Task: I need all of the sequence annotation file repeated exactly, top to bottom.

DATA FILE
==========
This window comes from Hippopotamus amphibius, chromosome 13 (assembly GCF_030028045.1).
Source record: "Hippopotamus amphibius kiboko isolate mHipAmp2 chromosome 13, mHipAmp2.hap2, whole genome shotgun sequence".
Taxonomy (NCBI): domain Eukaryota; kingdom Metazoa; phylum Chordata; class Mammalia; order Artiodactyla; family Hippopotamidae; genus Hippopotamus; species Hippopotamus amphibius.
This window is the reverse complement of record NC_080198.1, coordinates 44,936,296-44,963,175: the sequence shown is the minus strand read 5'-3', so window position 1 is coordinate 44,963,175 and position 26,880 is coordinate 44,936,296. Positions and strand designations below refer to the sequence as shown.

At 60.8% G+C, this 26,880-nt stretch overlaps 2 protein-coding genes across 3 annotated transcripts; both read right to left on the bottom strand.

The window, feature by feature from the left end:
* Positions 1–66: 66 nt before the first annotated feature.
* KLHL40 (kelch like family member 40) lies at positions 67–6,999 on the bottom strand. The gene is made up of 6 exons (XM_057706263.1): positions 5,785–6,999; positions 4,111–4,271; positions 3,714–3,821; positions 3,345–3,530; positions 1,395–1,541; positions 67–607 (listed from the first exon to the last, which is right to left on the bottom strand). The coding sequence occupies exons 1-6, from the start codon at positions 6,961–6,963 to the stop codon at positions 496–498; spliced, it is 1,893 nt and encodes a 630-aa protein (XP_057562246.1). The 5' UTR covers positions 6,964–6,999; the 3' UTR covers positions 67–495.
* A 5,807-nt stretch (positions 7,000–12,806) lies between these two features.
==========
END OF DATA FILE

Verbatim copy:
This window comes from Hippopotamus amphibius, chromosome 13 (assembly GCF_030028045.1).
Source record: "Hippopotamus amphibius kiboko isolate mHipAmp2 chromosome 13, mHipAmp2.hap2, whole genome shotgun sequence".
Taxonomy (NCBI): domain Eukaryota; kingdom Metazoa; phylum Chordata; class Mammalia; order Artiodactyla; family Hippopotamidae; genus Hippopotamus; species Hippopotamus amphibius.
This window is the reverse complement of record NC_080198.1, coordinates 44,936,296-44,963,175: the sequence shown is the minus strand read 5'-3', so window position 1 is coordinate 44,963,175 and position 26,880 is coordinate 44,936,296. Positions and strand designations below refer to the sequence as shown.

At 60.8% G+C, this 26,880-nt stretch overlaps 2 protein-coding genes across 3 annotated transcripts; both read right to left on the bottom strand.

The window, feature by feature from the left end:
* Positions 1–66: 66 nt before the first annotated feature.
* KLHL40 (kelch like family member 40) lies at positions 67–6,999 on the bottom strand. The gene is made up of 6 exons (XM_057706263.1): positions 5,785–6,999; positions 4,111–4,271; positions 3,714–3,821; positions 3,345–3,530; positions 1,395–1,541; positions 67–607 (listed from the first exon to the last, which is right to left on the bottom strand). The coding sequence occupies exons 1-6, from the start codon at positions 6,961–6,963 to the stop codon at positions 496–498; spliced, it is 1,893 nt and encodes a 630-aa protein (XP_057562246.1). The 5' UTR covers positions 6,964–6,999; the 3' UTR covers positions 67–495.
* A 5,807-nt stretch (positions 7,000–12,806) lies between these two features.